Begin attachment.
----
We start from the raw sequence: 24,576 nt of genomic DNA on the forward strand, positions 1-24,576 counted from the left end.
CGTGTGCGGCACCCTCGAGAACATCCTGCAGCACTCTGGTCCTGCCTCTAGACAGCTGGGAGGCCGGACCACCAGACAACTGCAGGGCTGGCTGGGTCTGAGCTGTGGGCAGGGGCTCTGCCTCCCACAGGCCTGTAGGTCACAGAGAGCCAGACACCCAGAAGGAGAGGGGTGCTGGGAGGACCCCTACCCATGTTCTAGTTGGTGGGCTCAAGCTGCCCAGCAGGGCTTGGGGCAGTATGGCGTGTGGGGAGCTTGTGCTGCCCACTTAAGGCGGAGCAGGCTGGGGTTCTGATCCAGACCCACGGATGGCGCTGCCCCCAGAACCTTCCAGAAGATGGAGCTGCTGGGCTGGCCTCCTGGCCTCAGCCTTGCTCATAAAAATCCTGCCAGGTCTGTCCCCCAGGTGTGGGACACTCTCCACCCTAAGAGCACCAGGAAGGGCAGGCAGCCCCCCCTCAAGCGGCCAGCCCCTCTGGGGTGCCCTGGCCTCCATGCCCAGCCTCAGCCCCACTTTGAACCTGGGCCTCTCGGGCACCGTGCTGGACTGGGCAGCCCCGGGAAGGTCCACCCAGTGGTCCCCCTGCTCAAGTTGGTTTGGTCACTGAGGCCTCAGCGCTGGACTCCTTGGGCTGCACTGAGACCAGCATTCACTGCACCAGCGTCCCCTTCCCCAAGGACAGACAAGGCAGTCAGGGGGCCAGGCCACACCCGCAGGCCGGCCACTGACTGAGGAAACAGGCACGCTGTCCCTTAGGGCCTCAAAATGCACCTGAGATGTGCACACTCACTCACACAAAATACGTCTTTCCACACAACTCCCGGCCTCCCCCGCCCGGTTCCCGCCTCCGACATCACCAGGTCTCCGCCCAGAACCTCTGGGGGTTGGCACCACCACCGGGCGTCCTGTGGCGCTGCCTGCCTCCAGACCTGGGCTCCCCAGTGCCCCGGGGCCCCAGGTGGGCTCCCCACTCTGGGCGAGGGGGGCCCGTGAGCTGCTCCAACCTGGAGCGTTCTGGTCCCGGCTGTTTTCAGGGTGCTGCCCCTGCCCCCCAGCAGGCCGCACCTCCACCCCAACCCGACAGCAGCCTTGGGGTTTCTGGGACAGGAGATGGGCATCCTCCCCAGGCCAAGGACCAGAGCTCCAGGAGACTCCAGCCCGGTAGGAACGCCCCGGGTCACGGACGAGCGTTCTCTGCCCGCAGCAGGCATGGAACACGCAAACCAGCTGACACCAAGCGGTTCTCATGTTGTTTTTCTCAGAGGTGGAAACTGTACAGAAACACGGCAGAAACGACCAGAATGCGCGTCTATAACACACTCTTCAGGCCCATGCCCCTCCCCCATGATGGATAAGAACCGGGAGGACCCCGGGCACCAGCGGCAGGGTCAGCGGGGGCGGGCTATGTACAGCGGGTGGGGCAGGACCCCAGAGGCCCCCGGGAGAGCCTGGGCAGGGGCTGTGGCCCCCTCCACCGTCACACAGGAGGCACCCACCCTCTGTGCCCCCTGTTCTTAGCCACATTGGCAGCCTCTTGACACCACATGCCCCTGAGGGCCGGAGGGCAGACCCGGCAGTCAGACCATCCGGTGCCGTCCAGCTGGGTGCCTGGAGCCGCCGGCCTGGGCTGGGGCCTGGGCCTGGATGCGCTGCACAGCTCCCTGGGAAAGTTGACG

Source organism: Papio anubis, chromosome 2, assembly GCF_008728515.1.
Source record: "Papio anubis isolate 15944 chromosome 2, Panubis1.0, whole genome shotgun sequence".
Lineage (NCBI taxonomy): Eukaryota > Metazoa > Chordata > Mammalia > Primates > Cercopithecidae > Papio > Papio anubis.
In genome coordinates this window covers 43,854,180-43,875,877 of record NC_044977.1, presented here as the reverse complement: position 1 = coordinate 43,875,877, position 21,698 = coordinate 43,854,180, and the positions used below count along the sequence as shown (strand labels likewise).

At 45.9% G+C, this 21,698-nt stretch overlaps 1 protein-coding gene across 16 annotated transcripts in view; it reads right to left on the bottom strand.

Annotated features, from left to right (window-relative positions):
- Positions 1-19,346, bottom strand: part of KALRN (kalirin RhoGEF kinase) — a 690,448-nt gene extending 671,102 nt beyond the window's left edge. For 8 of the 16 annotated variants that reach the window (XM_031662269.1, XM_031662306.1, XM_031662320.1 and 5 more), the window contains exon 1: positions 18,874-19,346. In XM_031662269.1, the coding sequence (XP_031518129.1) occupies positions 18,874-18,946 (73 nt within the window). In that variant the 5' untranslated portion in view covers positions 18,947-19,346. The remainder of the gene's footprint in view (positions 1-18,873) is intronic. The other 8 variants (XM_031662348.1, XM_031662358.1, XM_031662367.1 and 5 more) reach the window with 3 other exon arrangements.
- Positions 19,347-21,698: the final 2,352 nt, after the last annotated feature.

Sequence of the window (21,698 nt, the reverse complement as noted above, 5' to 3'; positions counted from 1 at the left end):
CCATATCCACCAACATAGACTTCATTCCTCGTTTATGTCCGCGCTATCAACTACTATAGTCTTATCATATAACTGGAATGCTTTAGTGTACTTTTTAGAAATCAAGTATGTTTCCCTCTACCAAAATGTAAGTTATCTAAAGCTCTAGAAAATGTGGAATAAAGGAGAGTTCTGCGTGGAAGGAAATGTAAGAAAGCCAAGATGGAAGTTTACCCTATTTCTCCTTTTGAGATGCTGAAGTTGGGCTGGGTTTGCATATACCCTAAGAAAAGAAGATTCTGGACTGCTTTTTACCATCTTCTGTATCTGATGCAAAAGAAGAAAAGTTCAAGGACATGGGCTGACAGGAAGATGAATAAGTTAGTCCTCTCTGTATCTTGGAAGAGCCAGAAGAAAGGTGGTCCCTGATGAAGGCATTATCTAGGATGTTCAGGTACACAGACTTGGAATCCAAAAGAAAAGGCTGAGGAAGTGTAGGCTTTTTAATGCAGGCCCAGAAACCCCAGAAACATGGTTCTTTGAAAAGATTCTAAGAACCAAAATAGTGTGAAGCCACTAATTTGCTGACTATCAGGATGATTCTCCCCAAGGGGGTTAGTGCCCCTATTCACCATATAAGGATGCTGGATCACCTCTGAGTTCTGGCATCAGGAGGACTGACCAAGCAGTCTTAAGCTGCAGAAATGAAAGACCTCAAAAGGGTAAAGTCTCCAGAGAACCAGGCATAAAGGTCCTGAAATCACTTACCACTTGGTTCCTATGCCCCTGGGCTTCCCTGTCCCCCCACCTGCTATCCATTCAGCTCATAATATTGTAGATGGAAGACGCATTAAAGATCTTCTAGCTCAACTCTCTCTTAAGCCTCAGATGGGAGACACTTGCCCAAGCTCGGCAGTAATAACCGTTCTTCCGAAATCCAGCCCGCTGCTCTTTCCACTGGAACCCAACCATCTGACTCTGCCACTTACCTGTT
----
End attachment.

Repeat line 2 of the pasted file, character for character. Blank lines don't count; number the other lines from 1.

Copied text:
CGTGTGCGGCACCCTCGAGAACATCCTGCAGCACTCTGGTCCTGCCTCTAGACAGCTGGGAGGCCGGACCACCAGACAACTGCAGGGCTGGCTGGGTCTGAGCTGTGGGCAGGGGCTCTGCCTCCCACAGGCCTGTAGGTCACAGAGAGCCAGACACCCAGAAGGAGAGGGGTGCTGGGAGGACCCCTACCCATGTTCTAGTTGGTGGGCTCAAGCTGCCCAGCAGGGCTTGGGGCAGTATGGCGTGTGGGGAGCTTGTGCTGCCCACTTAAGGCGGAGCAGGCTGGGGTTCTGATCCAGACCCACGGATGGCGCTGCCCCCAGAACCTTCCAGAAGATGGAGCTGCTGGGCTGGCCTCCTGGCCTCAGCCTTGCTCATAAAAATCCTGCCAGGTCTGTCCCCCAGGTGTGGGACACTCTCCACCCTAAGAGCACCAGGAAGGGCAGGCAGCCCCCCCTCAAGCGGCCAGCCCCTCTGGGGTGCCCTGGCCTCCATGCCCAGCCTCAGCCCCACTTTGAACCTGGGCCTCTCGGGCACCGTGCTGGACTGGGCAGCCCCGGGAAGGTCCACCCAGTGGTCCCCCTGCTCAAGTTGGTTTGGTCACTGAGGCCTCAGCGCTGGACTCCTTGGGCTGCACTGAGACCAGCATTCACTGCACCAGCGTCCCCTTCCCCAAGGACAGACAAGGCAGTCAGGGGGCCAGGCCACACCCGCAGGCCGGCCACTGACTGAGGAAACAGGCACGCTGTCCCTTAGGGCCTCAAAATGCACCTGAGATGTGCACACTCACTCACACAAAATACGTCTTTCCACACAACTCCCGGCCTCCCCCGCCCGGTTCCCGCCTCCGACATCACCAGGTCTCCGCCCAGAACCTCTGGGGGTTGGCACCACCACCGGGCGTCCTGTGGCGCTGCCTGCCTCCAGACCTGGGCTCCCCAGTGCCCCGGGGCCCCAGGTGGGCTCCCCACTCTGGGCGAGGGGGGCCCGTGAGCTGCTCCAACCTGGAGCGTTCTGGTCCCGGCTGTTTTCAGGGTGCTGCCCCTGCCCCCCAGCAGGCCGCACCTCCACCCCAACCCGACAGCAGCCTTGGGGTTTCTGGGACAGGAGATGGGCATCCTCCCCAGGCCAAGGACCAGAGCTCCAGGAGACTCCAGCCCGGTAGGAACGCCCCGGGTCACGGACGAGCGTTCTCTGCCCGCAGCAGGCATGGAACACGCAAACCAGCTGACACCAAGCGGTTCTCATGTTGTTTTTCTCAGAGGTGGAAACTGTACAGAAACACGGCAGAAACGACCAGAATGCGCGTCTATAACACACTCTTCAGGCCCATGCCCCTCCCCCATGATGGATAAGAACCGGGAGGACCCCGGGCACCAGCGGCAGGGTCAGCGGGGGCGGGCTATGTACAGCGGGTGGGGCAGGACCCCAGAGGCCCCCGGGAGAGCCTGGGCAGGGGCTGTGGCCCCCTCCACCGTCACACAGGAGGCACCCACCCTCTGTGCCCCCTGTTCTTAGCCACATTGGCAGCCTCTTGACACCACATGCCCCTGAGGGCCGGAGGGCAGACCCGGCAGTCAGACCATCCGGTGCCGTCCAGCTGGGTGCCTGGAGCCGCCGGCCTGGGCTGGGGCCTGGGCCTGGATGCGCTGCACAGCTCCCTGGGAAAGTTGACG